After a brief revision to last season’s finale, this episode skips ahead four months, missing the summer where everyone recovered or reacted to last season’s upheaval. So instead of seeing Barry (Grant Gustin) moping all summer, instead he’s just faking enthusiasm to mask the mope. He and Iris (Candice Patton) are still mourning the loss of adult daughter from the future Nora, who got wiped out when she changed the timeline. Only they’re not talking to anyone about it so it’s festering. It’s the only subplot in the episode with any… maturity. Even though it’s very soapy, it’s big, serious, and potentially searching… but “Flash” isn’t a show to do too serious or potentially searching. Especially not this “Flash.”
The episode plays like a “Star Trek: TOS” Season 3 episode where everyone is playing caricatures of themselves. Joe (Jesse L. Martin, who’s very active, which is good) blathering about how it’s his city too as he confronts a black hole appearing over the city. Carlos Valdes is a lot more fun as Cisco without the superpowers. Danielle Panabaker meets the season’s potential big bad (the handsome and charming Sendhil Ramamurthy) and finds out he’s a creep before dating him the whole season, so at least she’s not getting that plot again. For the third or fourth time. Gustin’s aging nicely, giving him a weathered, tired look for the character, though everyone’s chemistry is at an all-time low. Other than Hartley Sawyer, who’s got enthusiasm and bad jokes.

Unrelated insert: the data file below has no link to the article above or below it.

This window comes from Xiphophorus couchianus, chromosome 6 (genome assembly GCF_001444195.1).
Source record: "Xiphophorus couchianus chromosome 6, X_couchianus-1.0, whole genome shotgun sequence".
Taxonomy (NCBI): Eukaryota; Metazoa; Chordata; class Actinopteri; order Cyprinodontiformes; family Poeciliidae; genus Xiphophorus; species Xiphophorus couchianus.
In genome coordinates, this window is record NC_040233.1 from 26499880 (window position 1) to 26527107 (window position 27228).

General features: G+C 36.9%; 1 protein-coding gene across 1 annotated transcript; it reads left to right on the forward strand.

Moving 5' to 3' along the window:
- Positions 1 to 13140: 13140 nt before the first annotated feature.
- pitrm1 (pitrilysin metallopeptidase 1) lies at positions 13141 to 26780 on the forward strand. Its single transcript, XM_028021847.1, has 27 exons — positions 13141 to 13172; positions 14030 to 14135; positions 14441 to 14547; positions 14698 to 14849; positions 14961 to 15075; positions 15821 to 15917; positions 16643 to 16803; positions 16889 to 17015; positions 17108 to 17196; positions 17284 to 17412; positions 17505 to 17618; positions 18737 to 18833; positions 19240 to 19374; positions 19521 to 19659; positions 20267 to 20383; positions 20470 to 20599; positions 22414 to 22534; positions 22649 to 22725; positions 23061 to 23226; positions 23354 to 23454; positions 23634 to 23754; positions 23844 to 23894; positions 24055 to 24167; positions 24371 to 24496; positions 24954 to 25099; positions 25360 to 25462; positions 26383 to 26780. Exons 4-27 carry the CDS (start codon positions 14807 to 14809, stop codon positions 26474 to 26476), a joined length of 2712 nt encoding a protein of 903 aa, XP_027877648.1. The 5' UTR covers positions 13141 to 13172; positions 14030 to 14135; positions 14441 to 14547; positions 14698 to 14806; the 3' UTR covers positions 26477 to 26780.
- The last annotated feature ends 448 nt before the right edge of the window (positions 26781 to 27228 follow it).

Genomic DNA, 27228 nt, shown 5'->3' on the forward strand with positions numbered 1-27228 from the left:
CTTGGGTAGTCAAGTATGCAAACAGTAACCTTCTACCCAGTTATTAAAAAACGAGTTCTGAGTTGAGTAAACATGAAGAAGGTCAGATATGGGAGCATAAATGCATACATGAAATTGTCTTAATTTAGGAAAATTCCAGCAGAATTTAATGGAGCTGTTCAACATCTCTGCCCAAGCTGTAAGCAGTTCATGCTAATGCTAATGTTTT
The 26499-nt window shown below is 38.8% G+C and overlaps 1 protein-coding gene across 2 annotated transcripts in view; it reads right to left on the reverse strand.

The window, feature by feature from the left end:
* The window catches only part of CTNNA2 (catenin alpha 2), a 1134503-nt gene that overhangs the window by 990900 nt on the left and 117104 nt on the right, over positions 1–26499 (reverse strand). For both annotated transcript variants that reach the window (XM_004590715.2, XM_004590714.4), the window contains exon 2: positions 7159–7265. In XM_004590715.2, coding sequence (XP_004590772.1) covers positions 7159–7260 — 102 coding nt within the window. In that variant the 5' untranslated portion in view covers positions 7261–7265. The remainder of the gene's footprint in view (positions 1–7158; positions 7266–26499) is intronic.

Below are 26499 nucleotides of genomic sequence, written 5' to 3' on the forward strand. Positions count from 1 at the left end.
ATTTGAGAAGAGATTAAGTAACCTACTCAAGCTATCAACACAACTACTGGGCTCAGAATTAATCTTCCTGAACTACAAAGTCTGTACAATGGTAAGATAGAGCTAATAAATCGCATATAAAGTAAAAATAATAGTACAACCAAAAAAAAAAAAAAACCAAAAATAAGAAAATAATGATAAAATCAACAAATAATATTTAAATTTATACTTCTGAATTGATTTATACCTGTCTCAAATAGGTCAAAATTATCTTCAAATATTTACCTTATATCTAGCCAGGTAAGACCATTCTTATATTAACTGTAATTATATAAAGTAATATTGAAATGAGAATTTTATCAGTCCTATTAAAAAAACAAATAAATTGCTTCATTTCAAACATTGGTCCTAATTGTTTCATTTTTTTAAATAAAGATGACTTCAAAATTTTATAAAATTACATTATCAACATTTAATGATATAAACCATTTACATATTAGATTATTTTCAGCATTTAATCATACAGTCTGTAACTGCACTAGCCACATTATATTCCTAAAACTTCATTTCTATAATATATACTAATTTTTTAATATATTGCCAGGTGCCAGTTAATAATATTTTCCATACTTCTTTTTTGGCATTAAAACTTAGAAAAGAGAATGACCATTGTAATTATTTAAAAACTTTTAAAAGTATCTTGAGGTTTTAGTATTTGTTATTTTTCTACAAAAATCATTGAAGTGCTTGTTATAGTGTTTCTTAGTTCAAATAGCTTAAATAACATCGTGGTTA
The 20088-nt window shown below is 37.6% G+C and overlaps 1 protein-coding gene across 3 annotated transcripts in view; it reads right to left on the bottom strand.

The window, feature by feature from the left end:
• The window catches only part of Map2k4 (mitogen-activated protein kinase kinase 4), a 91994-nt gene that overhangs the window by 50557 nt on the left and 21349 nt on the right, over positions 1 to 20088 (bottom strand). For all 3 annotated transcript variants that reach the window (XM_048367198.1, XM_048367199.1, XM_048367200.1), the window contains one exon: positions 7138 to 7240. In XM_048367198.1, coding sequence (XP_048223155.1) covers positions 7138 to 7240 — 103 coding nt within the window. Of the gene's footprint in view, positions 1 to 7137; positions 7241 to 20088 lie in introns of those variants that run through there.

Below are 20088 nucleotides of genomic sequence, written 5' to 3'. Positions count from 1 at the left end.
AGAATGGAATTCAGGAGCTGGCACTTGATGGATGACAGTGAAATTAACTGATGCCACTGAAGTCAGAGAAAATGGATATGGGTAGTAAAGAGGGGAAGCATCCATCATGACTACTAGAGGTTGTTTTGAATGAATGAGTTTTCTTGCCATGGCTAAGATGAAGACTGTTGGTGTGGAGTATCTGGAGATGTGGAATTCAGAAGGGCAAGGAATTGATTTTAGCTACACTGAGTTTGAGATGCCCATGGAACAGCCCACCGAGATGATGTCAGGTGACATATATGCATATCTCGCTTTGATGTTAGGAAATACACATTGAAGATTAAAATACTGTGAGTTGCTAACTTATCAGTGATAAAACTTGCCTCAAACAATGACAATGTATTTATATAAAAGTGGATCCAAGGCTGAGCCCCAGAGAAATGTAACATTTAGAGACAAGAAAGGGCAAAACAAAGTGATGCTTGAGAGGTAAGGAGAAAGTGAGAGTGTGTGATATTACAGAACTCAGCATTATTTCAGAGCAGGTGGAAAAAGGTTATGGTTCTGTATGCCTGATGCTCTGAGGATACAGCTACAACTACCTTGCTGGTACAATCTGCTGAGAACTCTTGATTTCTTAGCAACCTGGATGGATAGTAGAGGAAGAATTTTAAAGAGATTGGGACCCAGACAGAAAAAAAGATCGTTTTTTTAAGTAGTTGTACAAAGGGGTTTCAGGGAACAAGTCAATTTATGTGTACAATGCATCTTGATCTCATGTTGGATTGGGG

And, for whatever reason, it’s nice to have Danielle Nicolet hanging around the team. They need a mom.
That chemistry thing is a problem with Gustin and Patton, who—once again—seem like strangers. The show’s always done a bad job dealing with their transition from step-siblings only he had a crush on her for years to dating and then married only it’s preordained in the future—they’re way too chaste and at this point, it’s yet another liability.
The big problem, if it’s a problem, is the show plays like a live action Saturday morning cartoon of the early eighties Cary Bates comics. Only without much emphasis on the special effects spectacular. There is one really cool, albeit absurd, song accompaniment, but the action sequence itself is lackluster. Maybe it’s Gregory Smith’s direction. Maybe it’s just the show running out of steam.
It’s like the show wants to avoid anything actually difficult—like Gustin taking over leading the team, especially with the team all out of juice.
The ending tease of the upcoming Crisis crossover is a fail. If LaMonica Garrett was the best audition for the role of the Monitor, doomsayer of the multiverse, I’m curious to see who didn’t get the part. Though at least “Legends” last season had the tiniest bit of fun with him. Otherwise there’s no fun.
It’s going to be a long slog to the crossover.